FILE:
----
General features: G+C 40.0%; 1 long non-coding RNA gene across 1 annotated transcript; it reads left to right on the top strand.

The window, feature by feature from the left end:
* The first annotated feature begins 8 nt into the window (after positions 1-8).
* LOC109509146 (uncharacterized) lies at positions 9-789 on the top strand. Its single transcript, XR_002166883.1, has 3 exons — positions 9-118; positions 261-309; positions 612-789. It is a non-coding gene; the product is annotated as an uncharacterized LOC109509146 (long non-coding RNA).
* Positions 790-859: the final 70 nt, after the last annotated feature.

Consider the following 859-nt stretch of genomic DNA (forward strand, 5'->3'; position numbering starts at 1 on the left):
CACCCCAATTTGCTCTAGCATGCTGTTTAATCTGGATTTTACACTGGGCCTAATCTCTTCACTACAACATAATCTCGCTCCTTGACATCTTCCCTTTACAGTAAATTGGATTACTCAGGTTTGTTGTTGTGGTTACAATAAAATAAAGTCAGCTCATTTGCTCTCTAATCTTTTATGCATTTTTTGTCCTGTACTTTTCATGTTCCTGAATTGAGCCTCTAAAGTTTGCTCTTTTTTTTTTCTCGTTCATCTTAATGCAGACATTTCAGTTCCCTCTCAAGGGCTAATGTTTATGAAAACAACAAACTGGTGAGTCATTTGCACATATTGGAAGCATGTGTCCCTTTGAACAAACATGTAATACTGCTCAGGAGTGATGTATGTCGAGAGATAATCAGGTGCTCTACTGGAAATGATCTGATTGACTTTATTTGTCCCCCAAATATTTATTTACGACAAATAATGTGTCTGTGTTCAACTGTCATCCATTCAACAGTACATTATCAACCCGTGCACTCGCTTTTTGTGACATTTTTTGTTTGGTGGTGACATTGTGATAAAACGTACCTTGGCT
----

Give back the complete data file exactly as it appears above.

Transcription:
General features: G+C 40.0%; 1 long non-coding RNA gene across 1 annotated transcript; it reads left to right on the top strand.

The window, feature by feature from the left end:
* The first annotated feature begins 8 nt into the window (after positions 1-8).
* LOC109509146 (uncharacterized) lies at positions 9-789 on the top strand. Its single transcript, XR_002166883.1, has 3 exons — positions 9-118; positions 261-309; positions 612-789. It is a non-coding gene; the product is annotated as an uncharacterized LOC109509146 (long non-coding RNA).
* Positions 790-859: the final 70 nt, after the last annotated feature.

Consider the following 859-nt stretch of genomic DNA (forward strand, 5'->3'; position numbering starts at 1 on the left):
CACCCCAATTTGCTCTAGCATGCTGTTTAATCTGGATTTTACACTGGGCCTAATCTCTTCACTACAACATAATCTCGCTCCTTGACATCTTCCCTTTACAGTAAATTGGATTACTCAGGTTTGTTGTTGTGGTTACAATAAAATAAAGTCAGCTCATTTGCTCTCTAATCTTTTATGCATTTTTTGTCCTGTACTTTTCATGTTCCTGAATTGAGCCTCTAAAGTTTGCTCTTTTTTTTTTCTCGTTCATCTTAATGCAGACATTTCAGTTCCCTCTCAAGGGCTAATGTTTATGAAAACAACAAACTGGTGAGTCATTTGCACATATTGGAAGCATGTGTCCCTTTGAACAAACATGTAATACTGCTCAGGAGTGATGTATGTCGAGAGATAATCAGGTGCTCTACTGGAAATGATCTGATTGACTTTATTTGTCCCCCAAATATTTATTTACGACAAATAATGTGTCTGTGTTCAACTGTCATCCATTCAACAGTACATTATCAACCCGTGCACTCGCTTTTTGTGACATTTTTTGTTTGGTGGTGACATTGTGATAAAACGTACCTTGGCT